Long deployments. Separation from loved ones. Punishing weather. Constant watchfulness. Bullets. Rockets. Grenades.
War has never been good for soldiers’ minds or bodies, and it doesn’t look to earn a gold star on that count anytime soon. For each person killed or maimed on the field of battle, scores more suffer traumas both major and minor during their service, from homesickness to major depression, chronic pain to post-traumatic stress disorder.
In April 2006, a twice-deployed Iraq War veteran visited Starting Point spa in north Asheville for treatment. As he explained to owner Deborah Nixon-Karistinos, he’d sought out cleansing therapy because of the chemicals he was exposed to overseas—fuels, solvents, and ordnance tipped with depleted uranium—as well as things, says Nixon-Karistinos, “that we don’t even know about.”
That visit was the seed for an idea: To offer a free-of-charge series of treatment to local veterans as a way of complementing the care they receive through the Veteran’s Administration and other providers. Called Helios, the program began early last month and so far has helped eight vets with care ranging from massage to chiropractic therapy to nutritional counseling and colon hydrotherapy. It’s free and it’s ongoing. All vets need to do is call, make an appointment and show up during program hours with a military ID or copy of their DD-214 form as proof of service.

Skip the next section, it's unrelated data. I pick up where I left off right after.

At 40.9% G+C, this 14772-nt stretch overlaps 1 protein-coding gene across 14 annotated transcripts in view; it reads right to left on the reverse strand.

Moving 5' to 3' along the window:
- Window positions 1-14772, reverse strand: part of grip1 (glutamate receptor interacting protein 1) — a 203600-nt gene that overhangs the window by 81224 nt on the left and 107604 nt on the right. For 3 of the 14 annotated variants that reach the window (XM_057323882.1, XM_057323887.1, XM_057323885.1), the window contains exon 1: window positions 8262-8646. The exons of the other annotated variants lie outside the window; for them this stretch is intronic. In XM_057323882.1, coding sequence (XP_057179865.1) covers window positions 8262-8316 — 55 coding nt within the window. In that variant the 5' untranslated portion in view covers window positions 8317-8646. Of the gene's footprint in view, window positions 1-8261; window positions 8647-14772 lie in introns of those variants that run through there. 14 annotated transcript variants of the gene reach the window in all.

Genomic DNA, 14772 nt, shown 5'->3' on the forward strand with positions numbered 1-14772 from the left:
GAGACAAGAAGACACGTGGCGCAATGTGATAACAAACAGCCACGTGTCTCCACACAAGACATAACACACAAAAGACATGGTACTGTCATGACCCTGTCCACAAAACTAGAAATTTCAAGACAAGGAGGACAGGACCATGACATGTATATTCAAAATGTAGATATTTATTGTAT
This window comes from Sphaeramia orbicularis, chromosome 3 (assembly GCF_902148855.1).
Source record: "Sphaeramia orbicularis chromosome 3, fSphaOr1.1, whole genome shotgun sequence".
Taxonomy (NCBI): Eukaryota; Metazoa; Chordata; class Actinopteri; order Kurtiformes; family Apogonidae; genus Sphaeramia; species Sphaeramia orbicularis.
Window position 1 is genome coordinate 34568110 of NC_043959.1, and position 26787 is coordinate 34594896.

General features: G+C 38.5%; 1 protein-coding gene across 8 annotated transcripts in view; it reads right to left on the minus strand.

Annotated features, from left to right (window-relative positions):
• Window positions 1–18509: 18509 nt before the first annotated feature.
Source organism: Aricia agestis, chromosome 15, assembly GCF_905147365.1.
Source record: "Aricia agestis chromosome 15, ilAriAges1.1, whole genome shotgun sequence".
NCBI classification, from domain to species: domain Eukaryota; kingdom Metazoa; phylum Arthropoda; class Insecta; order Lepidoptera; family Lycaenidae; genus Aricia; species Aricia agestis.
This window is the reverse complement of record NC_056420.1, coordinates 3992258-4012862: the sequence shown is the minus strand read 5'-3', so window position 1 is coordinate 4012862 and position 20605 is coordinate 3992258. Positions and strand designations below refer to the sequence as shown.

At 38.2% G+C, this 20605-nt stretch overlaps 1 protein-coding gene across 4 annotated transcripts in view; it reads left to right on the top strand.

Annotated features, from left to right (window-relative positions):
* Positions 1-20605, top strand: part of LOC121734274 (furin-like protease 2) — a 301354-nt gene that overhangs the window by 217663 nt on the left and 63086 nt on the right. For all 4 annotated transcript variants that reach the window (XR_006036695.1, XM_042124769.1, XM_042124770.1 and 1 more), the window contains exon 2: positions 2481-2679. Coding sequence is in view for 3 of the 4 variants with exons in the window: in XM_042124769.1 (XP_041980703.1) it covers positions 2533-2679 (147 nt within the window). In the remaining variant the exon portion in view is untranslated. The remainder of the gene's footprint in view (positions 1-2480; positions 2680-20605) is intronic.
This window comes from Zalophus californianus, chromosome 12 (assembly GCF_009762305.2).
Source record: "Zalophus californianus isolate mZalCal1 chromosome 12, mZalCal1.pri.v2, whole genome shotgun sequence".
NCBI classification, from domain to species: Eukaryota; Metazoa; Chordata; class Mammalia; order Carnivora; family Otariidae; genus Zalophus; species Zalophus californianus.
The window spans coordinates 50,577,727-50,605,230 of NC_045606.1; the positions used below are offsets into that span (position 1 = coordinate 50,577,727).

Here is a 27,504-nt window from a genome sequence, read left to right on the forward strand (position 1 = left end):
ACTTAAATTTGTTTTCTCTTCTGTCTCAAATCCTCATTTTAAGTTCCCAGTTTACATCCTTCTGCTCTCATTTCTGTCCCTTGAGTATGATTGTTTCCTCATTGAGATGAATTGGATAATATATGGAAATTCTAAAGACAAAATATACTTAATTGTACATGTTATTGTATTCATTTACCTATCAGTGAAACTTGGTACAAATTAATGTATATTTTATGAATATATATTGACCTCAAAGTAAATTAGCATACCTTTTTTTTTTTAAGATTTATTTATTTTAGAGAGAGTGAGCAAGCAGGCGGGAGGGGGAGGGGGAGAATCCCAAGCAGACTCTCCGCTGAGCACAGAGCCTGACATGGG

“People continue to suffer long after they return,” says Nixon-Karastinos, pointing to one client’s recent visit to the clinic. A Gulf War veteran, the man was suffering residual pain from injuries received in a parachuting accident.
“He’d been in pain for 14 years,” she says. “I called him to check in after he came here for treatment and he said he was pain-free.” Relief lasted a few days before the pain returned, less severe this time. “These aren’t miracle cures, but they’re very effective,” the spa owner says.
Starting Point’s team of licensed professionals includes acupuncturist Jahna Sturges and cranial-sacral specialist Gayle Sovinee. Both therapies, says Nixon-Karastinos, have proven effective in treating post-traumatic stress disorder, a common complaint of returning combat vets.
“I grew up during the Vietnam War and saw those images every night on TV,” says Nixon-Karastinos. “And I really feel that it’s one thing to say, ‘Bring our troops home.’ But when they come home, that’s when they need us the most.”
“To have the tools to help people, and not offer them, just feels neglectful,” Sturges adds.
The Helios program takes place at Starting Point Internal Cleansing Center and Spa, located at 959 Merrimon Ave., the first and third Sunday of every month, from 1 to 6 p.m. All military veterans are eligible to participate. For more information, call 255-2898.